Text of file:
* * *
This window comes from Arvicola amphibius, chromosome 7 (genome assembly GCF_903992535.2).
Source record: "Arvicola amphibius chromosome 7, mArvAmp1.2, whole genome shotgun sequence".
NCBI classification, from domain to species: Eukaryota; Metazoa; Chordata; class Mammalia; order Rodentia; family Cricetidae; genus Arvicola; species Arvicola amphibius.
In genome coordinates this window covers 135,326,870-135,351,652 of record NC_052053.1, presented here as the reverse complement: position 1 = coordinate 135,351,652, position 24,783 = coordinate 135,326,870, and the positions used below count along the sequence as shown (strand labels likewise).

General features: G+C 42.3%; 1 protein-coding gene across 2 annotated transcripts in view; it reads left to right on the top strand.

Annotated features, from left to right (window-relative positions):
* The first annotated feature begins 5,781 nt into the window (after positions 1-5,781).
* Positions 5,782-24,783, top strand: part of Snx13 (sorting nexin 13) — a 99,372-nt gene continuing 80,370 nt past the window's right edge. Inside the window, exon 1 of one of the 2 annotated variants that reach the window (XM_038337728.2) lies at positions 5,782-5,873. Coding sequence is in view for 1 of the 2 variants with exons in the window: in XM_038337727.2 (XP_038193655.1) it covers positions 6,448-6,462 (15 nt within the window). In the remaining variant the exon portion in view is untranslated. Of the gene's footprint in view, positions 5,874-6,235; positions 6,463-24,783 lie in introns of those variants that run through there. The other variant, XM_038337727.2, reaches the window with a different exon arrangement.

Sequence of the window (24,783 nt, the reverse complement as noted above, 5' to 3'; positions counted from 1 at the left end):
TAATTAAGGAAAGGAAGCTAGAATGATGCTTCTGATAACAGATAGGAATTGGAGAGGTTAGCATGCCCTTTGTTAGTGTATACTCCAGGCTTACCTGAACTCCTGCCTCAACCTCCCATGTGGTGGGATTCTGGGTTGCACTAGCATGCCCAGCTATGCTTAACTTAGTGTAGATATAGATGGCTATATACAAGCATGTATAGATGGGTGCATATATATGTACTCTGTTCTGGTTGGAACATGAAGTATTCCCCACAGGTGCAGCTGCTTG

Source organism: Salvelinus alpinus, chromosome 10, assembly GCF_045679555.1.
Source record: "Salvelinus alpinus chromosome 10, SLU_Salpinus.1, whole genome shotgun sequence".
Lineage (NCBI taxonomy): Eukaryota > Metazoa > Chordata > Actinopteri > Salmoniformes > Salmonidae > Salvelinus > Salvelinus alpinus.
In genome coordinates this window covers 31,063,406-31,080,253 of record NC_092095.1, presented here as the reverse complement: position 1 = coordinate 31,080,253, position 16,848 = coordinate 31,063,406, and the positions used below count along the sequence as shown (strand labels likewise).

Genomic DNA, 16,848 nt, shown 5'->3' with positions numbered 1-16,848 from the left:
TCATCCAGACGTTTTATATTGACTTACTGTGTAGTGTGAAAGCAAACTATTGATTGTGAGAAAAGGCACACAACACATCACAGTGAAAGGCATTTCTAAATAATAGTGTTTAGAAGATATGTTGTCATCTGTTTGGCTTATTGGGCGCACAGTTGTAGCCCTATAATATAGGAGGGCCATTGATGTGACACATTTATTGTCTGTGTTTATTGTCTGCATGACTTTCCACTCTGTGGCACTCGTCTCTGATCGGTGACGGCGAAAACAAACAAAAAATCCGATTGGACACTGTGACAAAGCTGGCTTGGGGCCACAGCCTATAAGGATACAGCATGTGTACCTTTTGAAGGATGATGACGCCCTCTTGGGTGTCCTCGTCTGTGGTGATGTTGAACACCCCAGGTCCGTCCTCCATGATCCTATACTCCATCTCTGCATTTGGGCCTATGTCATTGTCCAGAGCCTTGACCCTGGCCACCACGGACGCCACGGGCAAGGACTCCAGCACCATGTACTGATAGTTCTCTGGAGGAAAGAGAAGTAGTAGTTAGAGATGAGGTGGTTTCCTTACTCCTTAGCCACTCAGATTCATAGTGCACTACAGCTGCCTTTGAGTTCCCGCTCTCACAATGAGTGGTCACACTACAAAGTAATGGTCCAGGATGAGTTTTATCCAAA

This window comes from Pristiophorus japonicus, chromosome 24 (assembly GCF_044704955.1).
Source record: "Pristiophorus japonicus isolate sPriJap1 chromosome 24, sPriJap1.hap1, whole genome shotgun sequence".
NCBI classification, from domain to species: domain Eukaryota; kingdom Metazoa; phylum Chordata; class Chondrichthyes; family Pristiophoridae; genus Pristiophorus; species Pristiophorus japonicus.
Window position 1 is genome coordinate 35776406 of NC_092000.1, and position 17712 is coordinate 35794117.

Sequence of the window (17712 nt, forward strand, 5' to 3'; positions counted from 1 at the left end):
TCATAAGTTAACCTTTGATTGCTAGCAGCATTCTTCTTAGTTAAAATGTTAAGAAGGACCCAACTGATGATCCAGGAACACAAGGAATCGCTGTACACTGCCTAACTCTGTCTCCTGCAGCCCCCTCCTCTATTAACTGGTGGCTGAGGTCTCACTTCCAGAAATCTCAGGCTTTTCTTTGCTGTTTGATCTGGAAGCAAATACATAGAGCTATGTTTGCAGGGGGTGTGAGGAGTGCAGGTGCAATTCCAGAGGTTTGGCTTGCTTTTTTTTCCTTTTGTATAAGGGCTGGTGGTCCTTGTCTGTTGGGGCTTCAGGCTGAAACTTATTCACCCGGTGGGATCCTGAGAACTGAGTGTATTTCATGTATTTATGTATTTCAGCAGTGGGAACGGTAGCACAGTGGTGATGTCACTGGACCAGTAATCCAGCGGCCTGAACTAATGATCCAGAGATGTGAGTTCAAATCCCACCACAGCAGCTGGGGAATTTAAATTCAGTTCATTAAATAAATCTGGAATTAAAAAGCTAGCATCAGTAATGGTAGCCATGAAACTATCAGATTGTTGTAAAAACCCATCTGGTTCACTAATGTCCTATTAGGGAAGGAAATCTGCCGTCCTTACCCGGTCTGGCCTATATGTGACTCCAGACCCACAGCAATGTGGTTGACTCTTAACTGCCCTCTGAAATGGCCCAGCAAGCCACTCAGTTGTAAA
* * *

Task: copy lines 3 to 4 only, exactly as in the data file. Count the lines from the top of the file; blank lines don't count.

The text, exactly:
NCBI classification, from domain to species: Eukaryota; Metazoa; Chordata; class Mammalia; order Rodentia; family Cricetidae; genus Arvicola; species Arvicola amphibius.
In genome coordinates this window covers 135,326,870-135,351,652 of record NC_052053.1, presented here as the reverse complement: position 1 = coordinate 135,351,652, position 24,783 = coordinate 135,326,870, and the positions used below count along the sequence as shown (strand labels likewise).